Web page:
Faces of re:gen

Shanah Wisley

May 1, 2017
Shanah Wisley
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The Wisley Family

I come from a long line of addiction, paired with a side of enabling codependency. My parents fought a lot. They would throw things, give silent treatments and storm out. My dad drank, smoked and stayed out all night with other women on and off for most of my childhood. Our home was very unstable. There was nothing abundant about the fear and loneliness I felt.

When I was 11 my parents finally split. The church did not approve and no longer had anything to do with us. Even still, the divorce brought relief in waves, yet I felt guilty for feeling so relieved.

I searched for an identity in caring for my dad and brother, and being strong for my mom. If I could just keep myself together, everyone would be alright. Somehow I was responsible for everyone's emotional wellbeing, and I took my job very seriously.

After some cracking under the enormous pressure I put on myself, I began to know the Jesus of the Bible, yet my walk with the Lord was marked by my good works; I lived to check spiritual boxes. I had the idea that grace was sufficient for me – as long as I deserved it. I thought if I did everything right I would enjoy a life free from what I feared most.

Along with addiction, I also come from a long line of divorce. Most of my family is divorced, and this goes back generations. I thought if I was a good enough Christian, God would bring me the perfect husband, and we would have the perfect marriage that would result in the perfect children. I was a faithful churchgoer, a youth group leader and I only dated church boys.

Eventually I married and we attended church. I had good friends, but I presented only the aspects of myself I thought others might be comfortable with. After years of this watered-down living I didn’t really know anyone – not my friends, not my husband, nor myself, and least of all, my God. I had a life filled with acquaintances and was not deeply known. I tried so hard to fit in – but it seemed the harder I tried the more alone I would feel.

Around this time I became a mother, and I was in love. This was my calling, my chance to be the perfect mom. But financial strain gripped my husband and me, and we lost our home in 2008. Isolation and resentment settled in quickly.

In 2009 I discovered my husband’s addiction to pornography. I was pregnant with our second daughter when I stumbled over countless images on his computer. I was heartbroken, and I was angry that sin might cost me my marriage, but I was relieved because I had a reason that I had been feeling so far from my husband.

I had nowhere to turn but to my God. I prayed, and felt the Holy Spirit surround me and urge me that He wanted to change me. In that moment I knew whatever my husband did – whether he recovered or not – I needed transforming. I needed people.

I went to a local recovery group, and people listened. There was no advice given. They nodded along, and invited me back, and I did go back. I shared, I did the bookwork and God began to touch those places I had hidden in my heart. He peeled away the lies I had accepted as truth, and I fought to stay out of His way. My husband and I spoke openly and honestly like never before. We shared struggle as well as victory. The idea that no one could ever be “enough” was so comforting and peace-giving that I began to feel okay – or at least at ease with my imperfections.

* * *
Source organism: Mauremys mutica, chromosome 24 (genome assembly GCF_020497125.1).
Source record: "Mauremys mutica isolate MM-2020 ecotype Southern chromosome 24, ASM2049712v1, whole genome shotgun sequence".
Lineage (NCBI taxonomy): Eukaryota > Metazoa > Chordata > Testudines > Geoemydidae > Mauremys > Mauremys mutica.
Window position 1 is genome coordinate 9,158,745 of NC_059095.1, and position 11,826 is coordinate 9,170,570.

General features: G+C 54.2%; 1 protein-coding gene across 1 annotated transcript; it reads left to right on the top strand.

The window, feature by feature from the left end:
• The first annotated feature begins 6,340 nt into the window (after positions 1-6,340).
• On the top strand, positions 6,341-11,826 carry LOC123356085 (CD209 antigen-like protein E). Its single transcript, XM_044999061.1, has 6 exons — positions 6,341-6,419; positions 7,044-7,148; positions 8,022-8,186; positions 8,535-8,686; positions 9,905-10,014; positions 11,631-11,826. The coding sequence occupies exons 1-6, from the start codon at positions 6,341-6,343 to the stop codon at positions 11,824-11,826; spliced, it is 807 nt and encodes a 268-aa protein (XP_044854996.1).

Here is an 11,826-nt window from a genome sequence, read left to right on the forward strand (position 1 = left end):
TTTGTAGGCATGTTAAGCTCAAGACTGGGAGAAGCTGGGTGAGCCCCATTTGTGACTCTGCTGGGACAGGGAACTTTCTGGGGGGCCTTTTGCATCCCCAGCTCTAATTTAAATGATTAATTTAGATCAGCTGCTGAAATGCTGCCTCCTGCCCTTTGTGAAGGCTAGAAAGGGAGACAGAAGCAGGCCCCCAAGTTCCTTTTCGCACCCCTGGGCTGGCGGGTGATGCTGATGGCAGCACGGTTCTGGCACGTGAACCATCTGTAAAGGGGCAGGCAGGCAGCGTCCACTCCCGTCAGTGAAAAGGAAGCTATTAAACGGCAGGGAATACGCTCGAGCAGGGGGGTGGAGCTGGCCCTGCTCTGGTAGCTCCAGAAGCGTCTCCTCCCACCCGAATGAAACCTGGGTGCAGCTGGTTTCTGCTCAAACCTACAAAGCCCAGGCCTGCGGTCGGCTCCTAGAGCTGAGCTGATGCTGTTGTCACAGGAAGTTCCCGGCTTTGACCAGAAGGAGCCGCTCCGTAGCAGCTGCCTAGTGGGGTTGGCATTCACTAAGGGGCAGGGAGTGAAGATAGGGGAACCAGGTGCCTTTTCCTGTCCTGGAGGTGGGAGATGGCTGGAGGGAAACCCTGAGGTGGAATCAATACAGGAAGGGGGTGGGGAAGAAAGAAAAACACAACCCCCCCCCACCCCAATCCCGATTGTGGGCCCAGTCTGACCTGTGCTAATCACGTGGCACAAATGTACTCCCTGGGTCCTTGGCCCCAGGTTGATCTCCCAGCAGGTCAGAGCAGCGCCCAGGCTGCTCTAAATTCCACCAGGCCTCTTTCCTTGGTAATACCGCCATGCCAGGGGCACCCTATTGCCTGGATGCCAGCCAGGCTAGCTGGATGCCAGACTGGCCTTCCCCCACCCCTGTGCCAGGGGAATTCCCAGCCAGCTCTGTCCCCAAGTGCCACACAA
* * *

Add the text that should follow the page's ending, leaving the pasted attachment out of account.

I came to re:generation groups not a stranger to recovery. I have been a Christian for most of my life, but shame and perfection run deep. By slowing down the gospel in my life I could see how what I believed about God’s goodness and commands was at a disconnect with how I tend to live my life.

I had struggled to love those who displeased me, and treated others like a nuisance if I deemed them shallow or if they didn’t have anything to offer me, but I began to see myself in these same people who had once annoyed me. I saw the commonality of suffering, the need to belong and the need of a Savior. I am seeing God restore these relationships – sometimes quickly, sometimes slowly – but He is faithful.

My heart began to focus in on a true, loving and just God found in Scripture, and working each step in recovery I see God purifying my character. I am a sinner saved by grace, living in a fallen world marked by sin and suffering. My debt of sin is owed to God alone, and has been paid in full by the blood of Jesus. I have found my identity in Christ, and I know I am not alone. He has given me a lovely community of believers who know and love me, and are there to remind me I have chosen to live a life that honors God. It is not my job to fix anyone – just to forgive them. The walk of recovery, of intimate relationship with God and man is not an easy one, but it is so rich and deep that for me there is no alternative.

There is freedom for you that you cannot imagine. There is peace that is beyond your comprehension. There is a God who suffered and died and rose again because He loves you. There is no level of perfection that can do the work that was done on the cross. It begins and ends with Jesus, with following Him in word and deed. His promises are true.

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